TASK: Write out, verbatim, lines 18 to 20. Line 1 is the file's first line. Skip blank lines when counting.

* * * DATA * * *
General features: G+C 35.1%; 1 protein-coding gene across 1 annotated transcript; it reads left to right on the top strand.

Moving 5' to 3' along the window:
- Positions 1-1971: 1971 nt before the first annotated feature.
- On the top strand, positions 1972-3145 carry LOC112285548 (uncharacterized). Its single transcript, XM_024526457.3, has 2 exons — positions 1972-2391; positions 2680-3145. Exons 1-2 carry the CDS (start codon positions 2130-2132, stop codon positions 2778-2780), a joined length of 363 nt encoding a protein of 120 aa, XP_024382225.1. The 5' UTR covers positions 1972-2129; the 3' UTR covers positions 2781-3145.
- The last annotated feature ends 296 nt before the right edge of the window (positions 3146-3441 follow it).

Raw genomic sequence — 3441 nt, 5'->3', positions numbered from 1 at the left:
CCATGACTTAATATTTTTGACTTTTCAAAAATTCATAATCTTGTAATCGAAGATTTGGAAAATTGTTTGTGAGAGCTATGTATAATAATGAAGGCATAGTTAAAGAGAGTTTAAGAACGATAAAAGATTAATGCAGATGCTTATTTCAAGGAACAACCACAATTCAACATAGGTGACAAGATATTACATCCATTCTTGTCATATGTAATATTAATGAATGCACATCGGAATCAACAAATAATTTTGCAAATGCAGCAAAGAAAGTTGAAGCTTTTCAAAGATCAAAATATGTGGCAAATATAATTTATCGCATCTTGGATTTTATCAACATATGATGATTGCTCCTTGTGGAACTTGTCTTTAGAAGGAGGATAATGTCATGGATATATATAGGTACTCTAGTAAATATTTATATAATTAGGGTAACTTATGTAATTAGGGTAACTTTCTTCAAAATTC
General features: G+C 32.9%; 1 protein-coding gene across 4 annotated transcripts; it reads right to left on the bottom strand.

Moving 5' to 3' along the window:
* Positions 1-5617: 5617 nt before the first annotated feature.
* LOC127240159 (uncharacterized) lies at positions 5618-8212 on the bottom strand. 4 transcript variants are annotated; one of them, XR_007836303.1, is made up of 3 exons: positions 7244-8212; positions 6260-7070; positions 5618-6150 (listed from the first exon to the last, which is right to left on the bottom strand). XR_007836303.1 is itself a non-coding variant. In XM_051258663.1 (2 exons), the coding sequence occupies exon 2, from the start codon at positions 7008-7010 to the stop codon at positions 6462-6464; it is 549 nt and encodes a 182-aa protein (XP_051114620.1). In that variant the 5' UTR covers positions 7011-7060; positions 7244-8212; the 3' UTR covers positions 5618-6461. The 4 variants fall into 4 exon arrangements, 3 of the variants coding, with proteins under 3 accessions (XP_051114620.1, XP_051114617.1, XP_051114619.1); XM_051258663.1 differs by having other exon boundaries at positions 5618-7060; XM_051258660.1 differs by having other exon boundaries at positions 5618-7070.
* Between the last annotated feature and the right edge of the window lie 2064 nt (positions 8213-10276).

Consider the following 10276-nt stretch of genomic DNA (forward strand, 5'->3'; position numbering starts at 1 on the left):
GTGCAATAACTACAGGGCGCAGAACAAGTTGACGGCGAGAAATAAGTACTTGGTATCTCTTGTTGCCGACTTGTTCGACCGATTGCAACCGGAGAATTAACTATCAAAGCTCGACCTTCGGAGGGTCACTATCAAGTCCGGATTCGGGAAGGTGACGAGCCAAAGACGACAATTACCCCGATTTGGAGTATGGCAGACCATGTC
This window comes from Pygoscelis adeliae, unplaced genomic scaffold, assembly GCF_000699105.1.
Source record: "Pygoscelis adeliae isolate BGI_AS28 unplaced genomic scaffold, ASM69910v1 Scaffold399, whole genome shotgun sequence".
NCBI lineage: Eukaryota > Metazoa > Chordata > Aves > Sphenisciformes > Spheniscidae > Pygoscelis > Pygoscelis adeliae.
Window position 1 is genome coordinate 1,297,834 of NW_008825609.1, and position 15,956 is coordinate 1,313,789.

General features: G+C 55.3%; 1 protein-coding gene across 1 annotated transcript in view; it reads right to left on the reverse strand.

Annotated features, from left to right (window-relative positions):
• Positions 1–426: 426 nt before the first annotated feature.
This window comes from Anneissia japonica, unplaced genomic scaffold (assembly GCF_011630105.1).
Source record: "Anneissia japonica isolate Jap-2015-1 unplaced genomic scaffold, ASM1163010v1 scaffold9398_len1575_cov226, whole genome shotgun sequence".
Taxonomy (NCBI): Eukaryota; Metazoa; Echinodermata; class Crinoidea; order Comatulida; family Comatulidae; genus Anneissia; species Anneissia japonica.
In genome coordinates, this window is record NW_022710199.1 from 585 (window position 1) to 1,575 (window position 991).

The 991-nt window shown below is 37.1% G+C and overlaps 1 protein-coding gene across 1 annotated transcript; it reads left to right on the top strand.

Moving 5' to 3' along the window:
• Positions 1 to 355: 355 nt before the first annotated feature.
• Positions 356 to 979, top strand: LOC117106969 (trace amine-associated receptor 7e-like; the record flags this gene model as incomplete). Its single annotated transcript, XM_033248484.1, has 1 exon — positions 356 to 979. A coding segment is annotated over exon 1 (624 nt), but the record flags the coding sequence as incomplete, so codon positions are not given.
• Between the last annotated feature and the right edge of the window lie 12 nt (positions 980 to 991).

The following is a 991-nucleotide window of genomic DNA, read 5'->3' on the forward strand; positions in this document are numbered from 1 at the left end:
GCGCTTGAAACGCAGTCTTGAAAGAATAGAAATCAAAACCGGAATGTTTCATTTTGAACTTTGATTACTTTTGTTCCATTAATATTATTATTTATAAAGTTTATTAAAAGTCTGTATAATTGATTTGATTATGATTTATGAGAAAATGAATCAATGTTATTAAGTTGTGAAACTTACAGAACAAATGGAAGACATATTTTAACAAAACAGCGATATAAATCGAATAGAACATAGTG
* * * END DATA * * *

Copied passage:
Window position 1 is genome coordinate 1,297,834 of NW_008825609.1, and position 15,956 is coordinate 1,313,789.

General features: G+C 55.3%; 1 protein-coding gene across 1 annotated transcript in view; it reads right to left on the reverse strand.

Annotated features, from left to right (window-relative positions):